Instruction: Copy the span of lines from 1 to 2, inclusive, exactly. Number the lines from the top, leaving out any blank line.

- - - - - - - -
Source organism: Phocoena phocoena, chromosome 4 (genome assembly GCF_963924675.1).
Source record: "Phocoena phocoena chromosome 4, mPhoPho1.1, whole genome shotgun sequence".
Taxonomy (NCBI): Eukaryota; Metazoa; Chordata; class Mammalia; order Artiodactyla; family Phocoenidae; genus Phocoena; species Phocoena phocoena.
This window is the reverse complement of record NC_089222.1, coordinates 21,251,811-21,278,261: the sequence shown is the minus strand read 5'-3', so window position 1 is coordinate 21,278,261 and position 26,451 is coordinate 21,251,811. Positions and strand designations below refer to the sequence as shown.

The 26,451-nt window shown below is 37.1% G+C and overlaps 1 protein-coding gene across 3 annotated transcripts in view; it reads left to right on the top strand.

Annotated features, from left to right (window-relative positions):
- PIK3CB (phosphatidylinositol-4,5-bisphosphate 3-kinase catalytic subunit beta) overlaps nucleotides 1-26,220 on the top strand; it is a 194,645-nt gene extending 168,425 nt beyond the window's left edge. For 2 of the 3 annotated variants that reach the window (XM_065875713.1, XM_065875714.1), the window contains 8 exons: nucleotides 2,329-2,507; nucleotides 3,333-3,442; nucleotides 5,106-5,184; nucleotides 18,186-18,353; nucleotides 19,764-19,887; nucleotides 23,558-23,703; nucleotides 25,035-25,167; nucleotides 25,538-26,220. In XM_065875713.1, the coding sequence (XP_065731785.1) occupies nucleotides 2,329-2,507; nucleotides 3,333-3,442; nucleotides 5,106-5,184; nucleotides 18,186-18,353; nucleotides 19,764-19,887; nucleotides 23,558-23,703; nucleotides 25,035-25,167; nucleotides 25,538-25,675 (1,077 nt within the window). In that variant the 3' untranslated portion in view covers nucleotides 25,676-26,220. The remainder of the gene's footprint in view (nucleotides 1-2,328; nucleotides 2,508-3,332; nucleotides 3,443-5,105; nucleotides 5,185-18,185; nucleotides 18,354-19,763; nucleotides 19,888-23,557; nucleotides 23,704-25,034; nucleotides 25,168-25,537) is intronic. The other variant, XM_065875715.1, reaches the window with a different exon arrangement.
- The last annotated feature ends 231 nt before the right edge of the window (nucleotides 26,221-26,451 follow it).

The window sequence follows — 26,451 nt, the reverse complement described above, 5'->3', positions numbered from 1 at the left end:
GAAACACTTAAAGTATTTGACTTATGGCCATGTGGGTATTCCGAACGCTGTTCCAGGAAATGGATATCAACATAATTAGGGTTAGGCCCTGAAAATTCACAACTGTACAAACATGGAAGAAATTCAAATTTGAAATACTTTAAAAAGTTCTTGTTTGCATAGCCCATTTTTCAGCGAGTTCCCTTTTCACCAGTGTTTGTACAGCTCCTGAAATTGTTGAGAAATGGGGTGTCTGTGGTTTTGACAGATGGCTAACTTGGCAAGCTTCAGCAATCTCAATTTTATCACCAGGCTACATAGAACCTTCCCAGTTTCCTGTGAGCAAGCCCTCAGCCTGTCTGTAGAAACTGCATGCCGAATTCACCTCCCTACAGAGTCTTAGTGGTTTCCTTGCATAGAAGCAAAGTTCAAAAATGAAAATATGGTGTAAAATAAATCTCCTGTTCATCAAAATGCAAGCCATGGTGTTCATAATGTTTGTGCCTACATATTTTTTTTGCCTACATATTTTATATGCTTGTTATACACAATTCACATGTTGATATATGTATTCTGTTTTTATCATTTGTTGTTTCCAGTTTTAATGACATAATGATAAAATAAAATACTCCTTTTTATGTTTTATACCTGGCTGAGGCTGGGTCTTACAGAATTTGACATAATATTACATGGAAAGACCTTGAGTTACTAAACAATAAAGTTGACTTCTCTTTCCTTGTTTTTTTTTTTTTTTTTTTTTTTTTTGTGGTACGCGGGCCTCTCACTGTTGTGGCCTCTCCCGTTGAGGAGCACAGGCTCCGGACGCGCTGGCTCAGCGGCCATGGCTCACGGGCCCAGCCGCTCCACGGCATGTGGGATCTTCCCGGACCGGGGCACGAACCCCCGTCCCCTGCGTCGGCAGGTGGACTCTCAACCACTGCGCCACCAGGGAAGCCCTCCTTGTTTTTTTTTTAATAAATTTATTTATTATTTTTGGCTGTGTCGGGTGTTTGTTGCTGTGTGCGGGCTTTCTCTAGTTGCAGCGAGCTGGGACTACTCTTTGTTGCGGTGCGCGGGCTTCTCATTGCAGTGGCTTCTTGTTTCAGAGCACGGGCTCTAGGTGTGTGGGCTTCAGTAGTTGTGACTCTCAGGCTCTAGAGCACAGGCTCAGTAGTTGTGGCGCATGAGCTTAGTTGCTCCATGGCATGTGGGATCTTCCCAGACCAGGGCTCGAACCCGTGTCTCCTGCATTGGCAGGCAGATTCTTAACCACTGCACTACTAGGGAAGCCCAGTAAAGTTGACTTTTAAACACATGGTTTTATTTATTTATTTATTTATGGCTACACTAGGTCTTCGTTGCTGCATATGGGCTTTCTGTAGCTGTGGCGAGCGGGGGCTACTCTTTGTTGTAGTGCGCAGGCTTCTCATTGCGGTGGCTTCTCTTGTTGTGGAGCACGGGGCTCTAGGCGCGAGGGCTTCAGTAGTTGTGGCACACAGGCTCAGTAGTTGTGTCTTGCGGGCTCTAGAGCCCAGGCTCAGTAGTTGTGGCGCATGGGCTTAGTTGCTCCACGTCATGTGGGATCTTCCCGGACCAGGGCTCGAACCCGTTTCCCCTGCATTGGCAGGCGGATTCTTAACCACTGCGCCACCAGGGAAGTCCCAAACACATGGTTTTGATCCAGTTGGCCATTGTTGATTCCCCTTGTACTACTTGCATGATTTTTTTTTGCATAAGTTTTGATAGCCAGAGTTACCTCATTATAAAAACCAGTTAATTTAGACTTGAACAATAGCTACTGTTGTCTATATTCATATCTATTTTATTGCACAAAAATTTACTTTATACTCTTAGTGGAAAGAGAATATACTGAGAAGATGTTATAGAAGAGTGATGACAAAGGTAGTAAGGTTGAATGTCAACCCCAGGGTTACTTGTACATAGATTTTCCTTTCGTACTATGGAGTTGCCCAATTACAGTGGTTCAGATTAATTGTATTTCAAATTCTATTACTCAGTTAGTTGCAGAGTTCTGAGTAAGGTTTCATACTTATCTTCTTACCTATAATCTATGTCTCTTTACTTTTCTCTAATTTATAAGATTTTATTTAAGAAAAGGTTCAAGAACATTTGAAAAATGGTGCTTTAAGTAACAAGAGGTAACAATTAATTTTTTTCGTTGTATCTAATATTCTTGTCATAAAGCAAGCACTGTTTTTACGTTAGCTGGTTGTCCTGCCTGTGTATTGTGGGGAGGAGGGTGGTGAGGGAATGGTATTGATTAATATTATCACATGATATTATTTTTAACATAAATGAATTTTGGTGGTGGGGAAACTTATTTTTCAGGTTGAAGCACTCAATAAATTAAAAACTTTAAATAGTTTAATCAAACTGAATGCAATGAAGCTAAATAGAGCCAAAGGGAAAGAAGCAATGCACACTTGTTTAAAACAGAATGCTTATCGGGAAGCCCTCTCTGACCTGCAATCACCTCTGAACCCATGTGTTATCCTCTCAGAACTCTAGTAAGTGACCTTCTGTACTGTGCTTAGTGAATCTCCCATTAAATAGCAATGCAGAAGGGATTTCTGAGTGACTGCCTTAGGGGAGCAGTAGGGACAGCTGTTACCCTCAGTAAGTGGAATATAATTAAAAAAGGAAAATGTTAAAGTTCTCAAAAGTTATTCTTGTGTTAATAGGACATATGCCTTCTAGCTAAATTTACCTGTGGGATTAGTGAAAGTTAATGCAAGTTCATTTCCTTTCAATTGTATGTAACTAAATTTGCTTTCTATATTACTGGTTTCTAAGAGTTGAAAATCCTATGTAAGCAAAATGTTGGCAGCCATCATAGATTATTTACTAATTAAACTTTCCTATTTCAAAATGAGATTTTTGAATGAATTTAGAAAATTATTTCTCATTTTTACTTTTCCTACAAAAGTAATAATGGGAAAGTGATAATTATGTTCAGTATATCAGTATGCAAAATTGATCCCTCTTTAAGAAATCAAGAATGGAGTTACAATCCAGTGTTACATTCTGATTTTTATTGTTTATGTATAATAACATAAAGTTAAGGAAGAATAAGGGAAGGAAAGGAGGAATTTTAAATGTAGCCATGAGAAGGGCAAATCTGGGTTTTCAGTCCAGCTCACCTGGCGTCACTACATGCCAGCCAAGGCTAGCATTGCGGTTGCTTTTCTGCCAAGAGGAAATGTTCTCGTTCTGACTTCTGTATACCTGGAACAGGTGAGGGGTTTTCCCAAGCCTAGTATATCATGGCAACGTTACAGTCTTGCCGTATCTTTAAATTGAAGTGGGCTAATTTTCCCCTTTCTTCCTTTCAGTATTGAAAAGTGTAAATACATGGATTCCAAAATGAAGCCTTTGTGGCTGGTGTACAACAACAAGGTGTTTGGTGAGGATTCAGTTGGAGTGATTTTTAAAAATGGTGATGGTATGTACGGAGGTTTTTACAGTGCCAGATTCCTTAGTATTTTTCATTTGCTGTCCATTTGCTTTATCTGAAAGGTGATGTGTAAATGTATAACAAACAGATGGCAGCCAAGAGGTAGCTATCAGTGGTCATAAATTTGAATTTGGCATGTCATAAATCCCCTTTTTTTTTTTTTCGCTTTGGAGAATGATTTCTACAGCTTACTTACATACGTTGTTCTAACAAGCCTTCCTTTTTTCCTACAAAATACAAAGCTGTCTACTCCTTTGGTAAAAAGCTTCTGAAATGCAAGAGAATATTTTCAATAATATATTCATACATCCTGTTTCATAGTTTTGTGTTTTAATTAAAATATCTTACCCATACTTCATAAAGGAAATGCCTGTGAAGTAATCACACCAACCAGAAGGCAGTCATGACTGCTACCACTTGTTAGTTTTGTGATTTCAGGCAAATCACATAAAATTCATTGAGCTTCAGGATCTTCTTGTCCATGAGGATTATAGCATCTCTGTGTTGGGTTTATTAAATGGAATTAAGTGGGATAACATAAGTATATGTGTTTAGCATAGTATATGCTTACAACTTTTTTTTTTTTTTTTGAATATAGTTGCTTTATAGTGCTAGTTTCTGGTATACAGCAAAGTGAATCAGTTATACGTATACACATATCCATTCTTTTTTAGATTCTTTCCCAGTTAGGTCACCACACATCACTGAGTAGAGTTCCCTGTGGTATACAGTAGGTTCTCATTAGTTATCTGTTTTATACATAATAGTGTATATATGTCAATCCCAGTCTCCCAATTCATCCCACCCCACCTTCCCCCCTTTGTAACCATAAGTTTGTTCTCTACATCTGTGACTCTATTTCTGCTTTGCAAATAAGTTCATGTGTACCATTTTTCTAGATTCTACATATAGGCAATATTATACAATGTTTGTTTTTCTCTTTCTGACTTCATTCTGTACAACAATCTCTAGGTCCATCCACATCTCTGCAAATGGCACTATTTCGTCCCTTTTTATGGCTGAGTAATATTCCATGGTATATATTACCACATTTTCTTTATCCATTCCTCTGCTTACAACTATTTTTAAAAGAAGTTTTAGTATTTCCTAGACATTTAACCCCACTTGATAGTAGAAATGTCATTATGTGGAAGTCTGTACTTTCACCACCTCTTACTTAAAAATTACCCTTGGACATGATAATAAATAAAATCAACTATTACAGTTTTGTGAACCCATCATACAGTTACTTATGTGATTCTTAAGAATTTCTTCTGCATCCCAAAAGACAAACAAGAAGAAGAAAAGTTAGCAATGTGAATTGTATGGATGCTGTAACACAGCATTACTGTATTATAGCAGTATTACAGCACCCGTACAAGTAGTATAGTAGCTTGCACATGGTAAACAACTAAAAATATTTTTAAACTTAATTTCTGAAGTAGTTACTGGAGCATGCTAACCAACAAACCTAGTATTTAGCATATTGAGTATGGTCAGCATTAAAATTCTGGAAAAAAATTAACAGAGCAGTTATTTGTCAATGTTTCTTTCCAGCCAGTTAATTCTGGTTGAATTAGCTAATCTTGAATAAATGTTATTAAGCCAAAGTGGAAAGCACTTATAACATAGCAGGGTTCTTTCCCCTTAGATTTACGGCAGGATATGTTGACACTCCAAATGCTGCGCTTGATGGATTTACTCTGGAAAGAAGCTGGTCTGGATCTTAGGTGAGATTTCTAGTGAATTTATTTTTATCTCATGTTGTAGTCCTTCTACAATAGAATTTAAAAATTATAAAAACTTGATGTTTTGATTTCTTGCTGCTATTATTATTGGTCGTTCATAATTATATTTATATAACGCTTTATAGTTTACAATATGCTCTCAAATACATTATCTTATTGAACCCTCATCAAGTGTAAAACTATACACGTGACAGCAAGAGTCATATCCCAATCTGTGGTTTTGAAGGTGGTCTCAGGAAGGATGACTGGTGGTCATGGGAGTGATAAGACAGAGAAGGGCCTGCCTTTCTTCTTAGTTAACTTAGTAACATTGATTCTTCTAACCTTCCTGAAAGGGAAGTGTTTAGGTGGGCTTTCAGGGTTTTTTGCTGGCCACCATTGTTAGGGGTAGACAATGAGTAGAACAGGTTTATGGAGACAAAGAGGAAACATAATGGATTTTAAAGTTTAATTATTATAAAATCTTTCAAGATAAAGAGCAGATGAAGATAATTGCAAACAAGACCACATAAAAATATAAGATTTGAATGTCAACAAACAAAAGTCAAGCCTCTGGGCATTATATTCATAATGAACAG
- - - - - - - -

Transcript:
Source organism: Phocoena phocoena, chromosome 4 (genome assembly GCF_963924675.1).
Source record: "Phocoena phocoena chromosome 4, mPhoPho1.1, whole genome shotgun sequence".